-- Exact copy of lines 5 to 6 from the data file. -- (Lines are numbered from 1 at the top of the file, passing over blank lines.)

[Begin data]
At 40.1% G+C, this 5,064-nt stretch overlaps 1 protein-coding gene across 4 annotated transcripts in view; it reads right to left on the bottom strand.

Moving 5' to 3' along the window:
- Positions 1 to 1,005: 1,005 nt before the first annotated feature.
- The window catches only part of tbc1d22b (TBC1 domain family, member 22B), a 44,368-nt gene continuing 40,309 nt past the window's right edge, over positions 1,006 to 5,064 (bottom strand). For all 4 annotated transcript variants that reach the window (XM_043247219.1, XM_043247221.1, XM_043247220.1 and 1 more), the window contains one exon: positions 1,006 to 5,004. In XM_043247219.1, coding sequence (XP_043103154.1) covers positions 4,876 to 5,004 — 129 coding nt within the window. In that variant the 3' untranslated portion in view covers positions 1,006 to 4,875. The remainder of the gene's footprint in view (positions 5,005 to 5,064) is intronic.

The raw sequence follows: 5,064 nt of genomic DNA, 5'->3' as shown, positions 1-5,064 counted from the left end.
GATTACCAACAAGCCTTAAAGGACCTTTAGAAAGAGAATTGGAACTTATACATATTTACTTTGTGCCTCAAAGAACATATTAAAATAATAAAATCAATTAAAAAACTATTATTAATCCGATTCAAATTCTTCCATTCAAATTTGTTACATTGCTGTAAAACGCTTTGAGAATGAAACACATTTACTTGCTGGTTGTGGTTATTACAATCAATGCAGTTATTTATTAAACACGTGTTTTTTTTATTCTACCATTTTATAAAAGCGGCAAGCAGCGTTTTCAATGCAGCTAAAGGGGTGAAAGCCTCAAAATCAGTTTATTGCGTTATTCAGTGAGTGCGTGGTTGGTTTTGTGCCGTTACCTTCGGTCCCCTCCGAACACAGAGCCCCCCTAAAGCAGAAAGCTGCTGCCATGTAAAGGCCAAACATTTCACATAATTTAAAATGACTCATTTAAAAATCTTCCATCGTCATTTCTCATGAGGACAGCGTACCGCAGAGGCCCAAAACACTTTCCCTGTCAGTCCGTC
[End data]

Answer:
The raw sequence follows: 5,064 nt of genomic DNA, 5'->3' as shown, positions 1-5,064 counted from the left end.
GATTACCAACAAGCCTTAAAGGACCTTTAGAAAGAGAATTGGAACTTATACATATTTACTTTGTGCCTCAAAGAACATATTAAAATAATAAAATCAATTAAAAAACTATTATTAATCCGATTCAAATTCTTCCATTCAAATTTGTTACATTGCTGTAAAACGCTTTGAGAATGAAACACATTTACTTGCTGGTTGTGGTTATTACAATCAATGCAGTTATTTATTAAACACGTGTTTTTTTTATTCTACCATTTTATAAAAGCGGCAAGCAGCGTTTTCAATGCAGCTAAAGGGGTGAAAGCCTCAAAATCAGTTTATTGCGTTATTCAGTGAGTGCGTGGTTGGTTTTGTGCCGTTACCTTCGGTCCCCTCCGAACACAGAGCCCCCCTAAAGCAGAAAGCTGCTGCCATGTAAAGGCCAAACATTTCACATAATTTAAAATGACTCATTTAAAAATCTTCCATCGTCATTTCTCATGAGGACAGCGTACCGCAGAGGCCCAAAACACTTTCCCTGTCAGTCCGTC